Biti Asks Finance Minister About Zimbabwe's Payment Of US$52 Billion To China To Repay US$200 Million Loan

1 year ago
Fri, 26 Aug 2022 07:19:13 GMT
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Biti Asks Finance Minister About Zimbabwe's Payment Of US$52 Billion To China To Repay US$200 Million Loan

Harare East Member of Parliament, Tendai Biti has quizzed Finance and Economic Development Minister, Professor Mthuli Ncube about how Zimbabwe is paying “US$52 billion to China” to repay a US$500 million loan.

The loan was acquired in October 2006 to purchase farm and agricultural equipment. Ncube said the loan was collateralised with mining rights to the tune of 26 million ounces of platinum resources in Selous which were owned by the Government through the Zimbabwe Mining Development (ZMDC).

He added that the loan is currently in arrears amounting to US$172 million. But Biti, a former Minister of Finance during the Government of National Unity (GNU) suggested that the money could be more. He said on Wednesday:

[The government negotiated] a loan from China of US$200 million to purchase farm mechanisation equipment. But you say that this loan was collateralised by Platinum – 26 million ounces.
If you do your rough mathematics, assuming the price of platinum an ounce is US$2 000, you’re talking of 26 million ounces which will give you US$52 Billion honourable minister.
So how is it possible that the government of Zimbabwe can borrow US$200m from China and give [China] an asset which in gross terms is US$52 billion?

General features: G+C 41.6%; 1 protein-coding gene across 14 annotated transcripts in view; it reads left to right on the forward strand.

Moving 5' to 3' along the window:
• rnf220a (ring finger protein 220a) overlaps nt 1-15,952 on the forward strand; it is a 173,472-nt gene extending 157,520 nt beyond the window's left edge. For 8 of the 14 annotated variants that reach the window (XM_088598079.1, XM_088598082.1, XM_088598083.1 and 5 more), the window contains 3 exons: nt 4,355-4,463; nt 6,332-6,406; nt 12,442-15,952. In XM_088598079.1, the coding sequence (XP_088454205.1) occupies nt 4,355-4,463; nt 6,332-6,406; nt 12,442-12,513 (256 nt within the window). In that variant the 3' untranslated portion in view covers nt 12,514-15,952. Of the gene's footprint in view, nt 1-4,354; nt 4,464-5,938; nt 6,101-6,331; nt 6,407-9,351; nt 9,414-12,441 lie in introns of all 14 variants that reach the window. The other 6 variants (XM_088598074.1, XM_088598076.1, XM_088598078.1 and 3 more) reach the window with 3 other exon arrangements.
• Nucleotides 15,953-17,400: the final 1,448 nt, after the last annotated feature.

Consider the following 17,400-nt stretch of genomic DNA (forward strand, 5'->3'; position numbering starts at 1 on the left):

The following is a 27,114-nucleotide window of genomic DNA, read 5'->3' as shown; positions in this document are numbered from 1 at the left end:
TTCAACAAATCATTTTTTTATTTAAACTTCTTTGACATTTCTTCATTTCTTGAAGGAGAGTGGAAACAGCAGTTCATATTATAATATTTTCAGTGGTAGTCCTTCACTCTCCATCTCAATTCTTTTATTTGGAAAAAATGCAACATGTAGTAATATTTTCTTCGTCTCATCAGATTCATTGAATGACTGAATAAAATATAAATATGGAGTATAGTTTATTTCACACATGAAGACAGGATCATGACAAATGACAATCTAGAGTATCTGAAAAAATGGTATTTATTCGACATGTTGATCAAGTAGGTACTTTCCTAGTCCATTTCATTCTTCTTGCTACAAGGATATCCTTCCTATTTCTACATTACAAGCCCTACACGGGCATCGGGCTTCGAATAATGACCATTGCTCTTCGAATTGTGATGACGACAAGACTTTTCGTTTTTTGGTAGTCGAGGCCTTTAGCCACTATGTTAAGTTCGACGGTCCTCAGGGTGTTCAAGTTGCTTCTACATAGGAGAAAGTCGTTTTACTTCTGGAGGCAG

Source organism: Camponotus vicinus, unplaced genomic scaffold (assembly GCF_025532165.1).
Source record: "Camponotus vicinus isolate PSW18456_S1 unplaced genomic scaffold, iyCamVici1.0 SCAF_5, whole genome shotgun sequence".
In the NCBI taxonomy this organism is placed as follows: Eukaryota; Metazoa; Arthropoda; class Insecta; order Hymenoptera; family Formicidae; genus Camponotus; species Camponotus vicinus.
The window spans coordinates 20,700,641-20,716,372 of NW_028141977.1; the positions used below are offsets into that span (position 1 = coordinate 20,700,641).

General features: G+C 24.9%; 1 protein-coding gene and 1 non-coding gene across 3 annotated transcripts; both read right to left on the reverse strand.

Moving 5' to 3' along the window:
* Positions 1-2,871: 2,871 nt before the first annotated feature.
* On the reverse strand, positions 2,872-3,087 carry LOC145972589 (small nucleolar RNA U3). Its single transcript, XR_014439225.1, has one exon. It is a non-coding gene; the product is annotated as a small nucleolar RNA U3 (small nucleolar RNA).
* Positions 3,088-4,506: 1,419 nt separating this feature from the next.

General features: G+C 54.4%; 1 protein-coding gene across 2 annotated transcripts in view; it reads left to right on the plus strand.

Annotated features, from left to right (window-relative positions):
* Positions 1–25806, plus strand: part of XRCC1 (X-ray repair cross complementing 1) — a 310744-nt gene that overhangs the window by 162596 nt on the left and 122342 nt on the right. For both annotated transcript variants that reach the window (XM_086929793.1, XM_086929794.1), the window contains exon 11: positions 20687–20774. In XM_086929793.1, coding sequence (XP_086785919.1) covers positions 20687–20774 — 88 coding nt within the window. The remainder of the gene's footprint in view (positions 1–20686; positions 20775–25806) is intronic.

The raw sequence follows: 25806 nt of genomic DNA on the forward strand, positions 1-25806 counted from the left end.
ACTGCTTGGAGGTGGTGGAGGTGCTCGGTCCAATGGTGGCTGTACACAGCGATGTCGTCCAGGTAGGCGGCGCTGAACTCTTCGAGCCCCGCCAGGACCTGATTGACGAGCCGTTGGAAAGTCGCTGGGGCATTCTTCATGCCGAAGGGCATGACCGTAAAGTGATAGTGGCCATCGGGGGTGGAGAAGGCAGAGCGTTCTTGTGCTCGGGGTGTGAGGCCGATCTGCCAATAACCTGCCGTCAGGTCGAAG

Some context:

i). An ounce is equivalent to 28 grams.

ii). The price of platinum today is around US$900 an ounce, so the collateral is actually worth about US$23.5 Billion, which is still a huge amount for a $200m loan.

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iii). Zimbabwe’s national budget is around US$4 billion which means the country would take about 6 years to raise the money, without using it if it has to repay the loan.

iv). Collateral should be above loan value and possibly loan value plus interest. But by how much?

v). Zimbabwe is a high risk borrower, known for defaulting payment of debts, and that takes away its bargaining power during collateral negotiations. We don’t know to what extent.

There have been concerns over the government’s “mega deals” and “free gifts” from foreign governments, which critics say are being bought by the country’s natural resources such as land, gold, platinum, diamonds and lithium.

Pindula News



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